A few years ago, just after the 2000 presidential election, I found the level of anti-Bush sentiment somewhat troublesome. While I was certainly no fan of Bush, I didn't think he'd done enough to earn the utter disdain of many American people.
I started a Web site called "Reasonable People," with the idea of talking about George Bush and company in a less strident way. However, during the first year of his administration, I understood why it was so hard to be "reasonable" about Dubya and his pals. I was disgusted by his:
And then there was his using of the 9/11 tragedy (which, don't forget, happened after his administration had been in office almost eight months) as an excuse to invade Iraq. Thousands of America lives and trillions of American dollars later, Iraq is less secure than ever. And Afghanistan remains the powder key its been for the last twenty years.
I'm not a life-long Democrat. I'm honest enough to admit that if I'd been old enough to vote in 1972, that I would have voted for Nixon. I didn't know for a fact that Nixon was guilty of helping plan Watergate until I was watching the Watergate hearings in the summer of 1973. At that point, it was clear Nixon was guilty as sin, even though it took him another year to own up and resign. I even voted for Ford in 1976. Back in the '70s, the phrase "moderate Republican" or "independent Republican" was not an oxymoron.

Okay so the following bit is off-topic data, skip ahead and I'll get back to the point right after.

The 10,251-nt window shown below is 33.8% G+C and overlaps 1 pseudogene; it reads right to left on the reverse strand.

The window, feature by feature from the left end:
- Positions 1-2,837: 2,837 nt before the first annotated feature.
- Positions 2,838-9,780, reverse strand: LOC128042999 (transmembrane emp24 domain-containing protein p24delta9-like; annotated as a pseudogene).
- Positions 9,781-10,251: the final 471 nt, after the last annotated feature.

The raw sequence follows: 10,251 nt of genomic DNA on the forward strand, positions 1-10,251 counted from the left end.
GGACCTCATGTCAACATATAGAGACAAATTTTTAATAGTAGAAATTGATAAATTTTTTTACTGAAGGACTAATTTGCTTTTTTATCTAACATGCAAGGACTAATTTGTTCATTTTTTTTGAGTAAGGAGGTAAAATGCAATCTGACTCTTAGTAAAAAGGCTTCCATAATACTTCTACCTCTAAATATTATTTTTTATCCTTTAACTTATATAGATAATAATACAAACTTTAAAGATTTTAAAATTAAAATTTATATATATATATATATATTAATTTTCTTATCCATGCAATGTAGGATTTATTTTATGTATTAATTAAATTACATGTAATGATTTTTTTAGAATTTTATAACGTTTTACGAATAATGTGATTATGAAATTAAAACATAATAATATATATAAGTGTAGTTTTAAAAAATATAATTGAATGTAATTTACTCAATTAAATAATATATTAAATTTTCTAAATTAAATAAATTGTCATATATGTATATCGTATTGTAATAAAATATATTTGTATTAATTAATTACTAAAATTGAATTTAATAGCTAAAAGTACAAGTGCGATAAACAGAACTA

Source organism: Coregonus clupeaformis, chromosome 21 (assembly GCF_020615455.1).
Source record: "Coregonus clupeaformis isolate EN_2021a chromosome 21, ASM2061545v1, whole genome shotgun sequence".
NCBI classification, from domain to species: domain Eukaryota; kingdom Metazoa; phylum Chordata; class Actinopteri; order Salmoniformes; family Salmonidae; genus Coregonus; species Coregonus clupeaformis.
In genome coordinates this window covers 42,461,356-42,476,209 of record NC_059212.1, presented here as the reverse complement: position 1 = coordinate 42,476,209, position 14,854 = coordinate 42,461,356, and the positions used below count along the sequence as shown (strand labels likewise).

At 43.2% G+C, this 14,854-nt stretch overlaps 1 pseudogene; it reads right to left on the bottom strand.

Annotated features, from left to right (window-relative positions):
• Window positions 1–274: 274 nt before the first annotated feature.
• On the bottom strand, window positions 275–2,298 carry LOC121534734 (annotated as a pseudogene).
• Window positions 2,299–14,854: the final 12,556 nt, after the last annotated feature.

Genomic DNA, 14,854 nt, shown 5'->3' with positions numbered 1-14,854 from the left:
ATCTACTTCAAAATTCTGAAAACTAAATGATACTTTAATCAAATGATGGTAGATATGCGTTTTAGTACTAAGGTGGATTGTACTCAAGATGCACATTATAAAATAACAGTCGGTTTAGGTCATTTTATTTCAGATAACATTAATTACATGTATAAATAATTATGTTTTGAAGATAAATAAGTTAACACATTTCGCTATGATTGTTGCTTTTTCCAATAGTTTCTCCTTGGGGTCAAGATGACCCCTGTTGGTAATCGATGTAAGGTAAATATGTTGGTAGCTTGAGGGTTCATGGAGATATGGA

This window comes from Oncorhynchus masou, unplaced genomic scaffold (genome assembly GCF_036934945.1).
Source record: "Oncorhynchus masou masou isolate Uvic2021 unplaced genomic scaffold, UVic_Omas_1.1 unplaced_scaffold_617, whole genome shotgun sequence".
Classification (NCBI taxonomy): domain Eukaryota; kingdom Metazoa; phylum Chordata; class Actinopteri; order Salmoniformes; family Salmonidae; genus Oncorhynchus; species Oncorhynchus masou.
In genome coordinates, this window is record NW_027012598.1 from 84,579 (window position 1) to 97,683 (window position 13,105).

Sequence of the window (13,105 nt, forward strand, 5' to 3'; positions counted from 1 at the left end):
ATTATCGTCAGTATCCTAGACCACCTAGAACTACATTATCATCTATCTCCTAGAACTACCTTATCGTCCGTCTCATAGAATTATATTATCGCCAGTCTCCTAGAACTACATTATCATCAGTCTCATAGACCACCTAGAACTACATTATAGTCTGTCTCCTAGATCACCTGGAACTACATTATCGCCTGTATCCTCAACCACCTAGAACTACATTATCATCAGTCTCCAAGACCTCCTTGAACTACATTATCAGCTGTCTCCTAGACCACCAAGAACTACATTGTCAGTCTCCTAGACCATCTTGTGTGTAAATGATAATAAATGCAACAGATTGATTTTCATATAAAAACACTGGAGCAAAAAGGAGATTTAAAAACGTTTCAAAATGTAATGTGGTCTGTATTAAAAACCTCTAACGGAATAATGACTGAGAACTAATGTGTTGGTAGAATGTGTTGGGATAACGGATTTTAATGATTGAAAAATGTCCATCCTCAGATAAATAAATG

However, the attitude and behavior of the vast majority of Republicans since 1980 has meant I almost never vote Republican. I supported people like Senator John Heinz and voted for people like Governor Bill Weld (though I'm not sure I would vote for Weld in this millennium). In short, I liked politicians who demonstrated they could think for themselves and who were fiscally responsible. The last Republican I voted for, Barbara Hafer, has since escaped to the Democratic party, because she can think for herself, so she couldn't call herself a Republican any longer either.
The Republican party used to be the party of personal responsibility. It used to be the party of responsible taxation. It used to be the progressive party during the bleak times when the Democratic party was busily promoting Jim Crow laws. However, over the last 25 year years, the Republican party has practiced a frighteningly regressive form of politics. It's using double-speak in a way that would make George Orwell proud. I'm tired of seeing a political party that has no respect for the facts being in power.
And the Tea Partiers (Sarah Palin and her friends) are even less in touch with reality than most other Republicans.
So I'm reviving some Web pages:
There's no way one person can track and report on all the lies the Tea Party tell and the Bush administration told. So I'll stick to the most egregious ones, and talk about why the facts matter.